Futu Holdings on the Way to Offer Virtual Banking Services in Hong Kong

HKMA has already approved eight licenses for digital banking this year. The Tencent-backed brokerage firm may be the next in the race to provide the service.

Author: Anna Vodopyanova   

Futu Holdings Ltd. (Nasdaq: FHL) seeks to be among the first FinTech companies to offer virtual banking services in Hong Kong, the protest-ridden former British colony that has been opening up to innovation and competition to spur growth.

Futu, the tech-oriented online brokerage firm, which completed its initial public offering on Wall Street earlier this year, operates an app for trading in stocks, warrants, options and exchange-traded funds (ETFs). The app, called NiuNiu, allows investors to trade in Hong Kong, mainland China and New York.

Futu also offers enterprise services, among which are pre-IPO solutions and employee stock ownership plan (ESOP) management services.

This year, the Hong Kong-based company, backed by tech conglomerate Tencent Holdings Ltd. (HKEX: 0700), is strongly focused on expanding its business domestically and internationally.

Already, it has unofficially launched a trading app in the U.S. called MooMoo, free of commission at its early, testing stage. In addition, Futu's U.S. entity, Futu Clearing Inc., has been granted membership as a U.S. broker-dealer by the Financial Industry Regulatory Authority (FINRA). The membership includes the capacity to provide clearing services in the United States.

Futu's chief financial officer, Arthur Chen, said in an interview with CapitalWatch that a number of other expansion plans are in the works. Getting a virtual banking license in Hong Kong is one of them.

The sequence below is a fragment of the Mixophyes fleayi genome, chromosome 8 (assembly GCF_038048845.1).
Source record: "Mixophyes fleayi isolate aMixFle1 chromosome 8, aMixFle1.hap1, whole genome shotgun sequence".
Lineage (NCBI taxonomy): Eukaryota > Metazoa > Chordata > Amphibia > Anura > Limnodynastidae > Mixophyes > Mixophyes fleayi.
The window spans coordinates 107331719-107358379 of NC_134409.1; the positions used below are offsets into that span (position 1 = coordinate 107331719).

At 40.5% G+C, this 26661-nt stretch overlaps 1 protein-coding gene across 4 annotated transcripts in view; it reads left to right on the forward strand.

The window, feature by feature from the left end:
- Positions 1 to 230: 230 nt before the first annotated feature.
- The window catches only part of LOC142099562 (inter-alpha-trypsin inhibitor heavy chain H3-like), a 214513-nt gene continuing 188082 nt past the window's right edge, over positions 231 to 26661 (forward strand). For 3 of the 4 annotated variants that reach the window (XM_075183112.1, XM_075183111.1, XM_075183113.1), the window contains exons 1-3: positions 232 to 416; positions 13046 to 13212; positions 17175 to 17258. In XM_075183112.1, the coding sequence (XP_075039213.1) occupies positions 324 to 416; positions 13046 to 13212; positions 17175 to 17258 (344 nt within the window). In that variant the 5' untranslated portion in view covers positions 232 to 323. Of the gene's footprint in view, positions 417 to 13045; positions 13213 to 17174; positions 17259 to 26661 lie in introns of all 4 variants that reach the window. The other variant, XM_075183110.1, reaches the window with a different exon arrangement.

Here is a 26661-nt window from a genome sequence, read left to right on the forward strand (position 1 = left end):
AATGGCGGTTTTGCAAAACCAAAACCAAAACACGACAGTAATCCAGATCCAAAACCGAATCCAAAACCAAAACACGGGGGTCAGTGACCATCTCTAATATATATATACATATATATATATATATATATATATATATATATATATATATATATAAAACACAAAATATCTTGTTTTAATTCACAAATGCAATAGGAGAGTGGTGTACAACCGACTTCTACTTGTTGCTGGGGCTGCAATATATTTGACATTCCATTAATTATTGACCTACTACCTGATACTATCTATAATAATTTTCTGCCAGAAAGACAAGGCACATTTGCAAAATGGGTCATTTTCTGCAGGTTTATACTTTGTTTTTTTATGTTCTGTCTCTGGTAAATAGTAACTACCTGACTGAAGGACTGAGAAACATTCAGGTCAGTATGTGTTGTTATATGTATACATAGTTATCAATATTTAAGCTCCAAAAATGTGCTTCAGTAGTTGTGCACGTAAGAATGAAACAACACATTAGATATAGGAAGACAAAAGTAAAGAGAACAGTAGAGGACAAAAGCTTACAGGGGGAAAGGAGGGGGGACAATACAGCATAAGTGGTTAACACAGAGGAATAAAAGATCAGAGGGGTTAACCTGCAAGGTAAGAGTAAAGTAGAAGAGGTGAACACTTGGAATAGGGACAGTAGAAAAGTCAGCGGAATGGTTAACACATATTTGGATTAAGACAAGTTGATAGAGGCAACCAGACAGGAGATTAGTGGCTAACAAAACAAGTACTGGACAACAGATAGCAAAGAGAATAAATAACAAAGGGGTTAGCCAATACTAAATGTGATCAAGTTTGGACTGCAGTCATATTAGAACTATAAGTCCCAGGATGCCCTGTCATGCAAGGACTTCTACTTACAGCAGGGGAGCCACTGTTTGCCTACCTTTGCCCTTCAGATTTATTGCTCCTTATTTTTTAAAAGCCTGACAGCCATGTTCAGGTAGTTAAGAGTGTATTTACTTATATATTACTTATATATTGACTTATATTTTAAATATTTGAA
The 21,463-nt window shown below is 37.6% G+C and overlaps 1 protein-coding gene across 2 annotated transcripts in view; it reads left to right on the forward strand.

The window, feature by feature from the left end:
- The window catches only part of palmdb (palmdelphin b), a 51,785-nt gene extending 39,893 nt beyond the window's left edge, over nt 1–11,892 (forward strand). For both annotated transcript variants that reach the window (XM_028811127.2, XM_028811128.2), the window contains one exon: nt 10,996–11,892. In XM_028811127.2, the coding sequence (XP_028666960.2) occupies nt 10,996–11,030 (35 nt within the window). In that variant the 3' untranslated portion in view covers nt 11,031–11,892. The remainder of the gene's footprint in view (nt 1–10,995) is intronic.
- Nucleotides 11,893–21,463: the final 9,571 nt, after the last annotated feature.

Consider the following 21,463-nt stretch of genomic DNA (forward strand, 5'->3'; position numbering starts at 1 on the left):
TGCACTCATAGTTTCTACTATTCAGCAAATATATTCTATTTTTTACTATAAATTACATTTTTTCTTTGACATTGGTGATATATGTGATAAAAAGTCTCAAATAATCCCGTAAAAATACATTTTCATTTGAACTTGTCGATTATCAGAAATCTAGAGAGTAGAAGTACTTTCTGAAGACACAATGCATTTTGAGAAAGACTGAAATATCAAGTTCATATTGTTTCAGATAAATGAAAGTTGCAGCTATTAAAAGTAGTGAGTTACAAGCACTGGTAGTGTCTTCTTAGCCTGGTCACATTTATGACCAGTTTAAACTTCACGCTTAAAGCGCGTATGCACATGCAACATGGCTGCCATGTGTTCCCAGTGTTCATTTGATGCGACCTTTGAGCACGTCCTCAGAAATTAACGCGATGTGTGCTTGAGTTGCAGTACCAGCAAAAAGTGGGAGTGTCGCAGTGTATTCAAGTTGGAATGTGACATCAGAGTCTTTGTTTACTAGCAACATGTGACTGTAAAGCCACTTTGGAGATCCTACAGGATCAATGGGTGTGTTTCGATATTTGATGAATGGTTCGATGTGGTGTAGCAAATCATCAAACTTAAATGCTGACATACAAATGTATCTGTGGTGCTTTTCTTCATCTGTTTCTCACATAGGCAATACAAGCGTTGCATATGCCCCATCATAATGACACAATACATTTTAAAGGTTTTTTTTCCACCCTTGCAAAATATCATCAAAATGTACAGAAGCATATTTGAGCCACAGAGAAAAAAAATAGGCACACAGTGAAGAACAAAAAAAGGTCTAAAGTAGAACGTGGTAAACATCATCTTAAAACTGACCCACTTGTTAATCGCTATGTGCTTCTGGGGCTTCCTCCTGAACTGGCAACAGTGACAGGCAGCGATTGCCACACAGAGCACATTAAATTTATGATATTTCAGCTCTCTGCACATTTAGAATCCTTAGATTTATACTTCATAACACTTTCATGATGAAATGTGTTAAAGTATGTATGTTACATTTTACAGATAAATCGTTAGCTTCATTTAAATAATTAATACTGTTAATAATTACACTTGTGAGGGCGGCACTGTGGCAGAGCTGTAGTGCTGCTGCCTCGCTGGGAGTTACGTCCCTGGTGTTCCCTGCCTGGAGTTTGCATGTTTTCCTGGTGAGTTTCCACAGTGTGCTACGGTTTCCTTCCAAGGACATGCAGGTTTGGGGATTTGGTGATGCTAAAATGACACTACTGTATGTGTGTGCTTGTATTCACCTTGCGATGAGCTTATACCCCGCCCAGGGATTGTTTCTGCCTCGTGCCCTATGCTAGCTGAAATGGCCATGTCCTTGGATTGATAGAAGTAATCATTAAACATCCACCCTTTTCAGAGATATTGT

The city has been opening up to digitization and welcoming competition in the retail banking business, which, according to the Financial Times, is worth $15 billion.

While a few incumbent FinTech companies have been granted approval to provide virtual banking services, only one license was issued to a homegrown firm, making Futu, which saw the number of its paying users in Hong Kong double in the first quarter, the possible second.

So far, the Hong Kong Monetary Authority (HKMA) has approved applications for virtual banking from a number of entities backed by some of the market leaders in Hong Kong and mainland China.

In May, HKMA announced four winners. One was Ant SME Services (Hong Kong), operated by Ant Financial, an affiliate of giant Alibaba Group Holdings Ltd. (NYSE: BABA). Another was Ping An OneConnect, an entity of Ping An Insurance Group (HKEX: 2318), while the third was Insight Fintech HK, a joint venture of AMTD Group and Xiaomi Corp. (HKEX: 1800), in which the latter holds 90 percent, as reported by Fintechnews HK.

The last was Infinium, a JV set up by Tencent, Industrial & Commercial Bank of China (Asia), operator of the Hong Kong stock exchange Hong Kong Exchanges & Clearing, Hillhouse Capital and Hong Kong investor Adrian Cheng.

At the time, the companies said separately that they expected to launch virtual banking services in Hong Kong within six to nine months.

Earlier this year, HKMA announced the approval of virtual banking licenses for Livi VB, SC Digital Solutions and Zhong An Virtual Finance. The first is owned by Bank of China (Hong Kong), JD Digits and Jardines; the second is a joint venture of HKT, PCCW, Ctrip Hong Kong and Standard Chartered; and Zhong An is a JV of ZhongAn Online and Sinolink.

Lastly, Hong Kong-based unicorn WeLab, backed by business magnate Ka-Shing Li, became the first domestic firm to be granted an approval.

HKMA said the licenses were a "milestone" for the city. Norman Chen, HKMA's chief executive, said in September that the move marked the start of a "new era of smart banking" in Hong Kong.

HKMA has been considering approximately 33 applicants for virtual banking licenses.

Shares in Futu closed at $11.37 apiece Wednesday, up 6 cents from yesterday's close.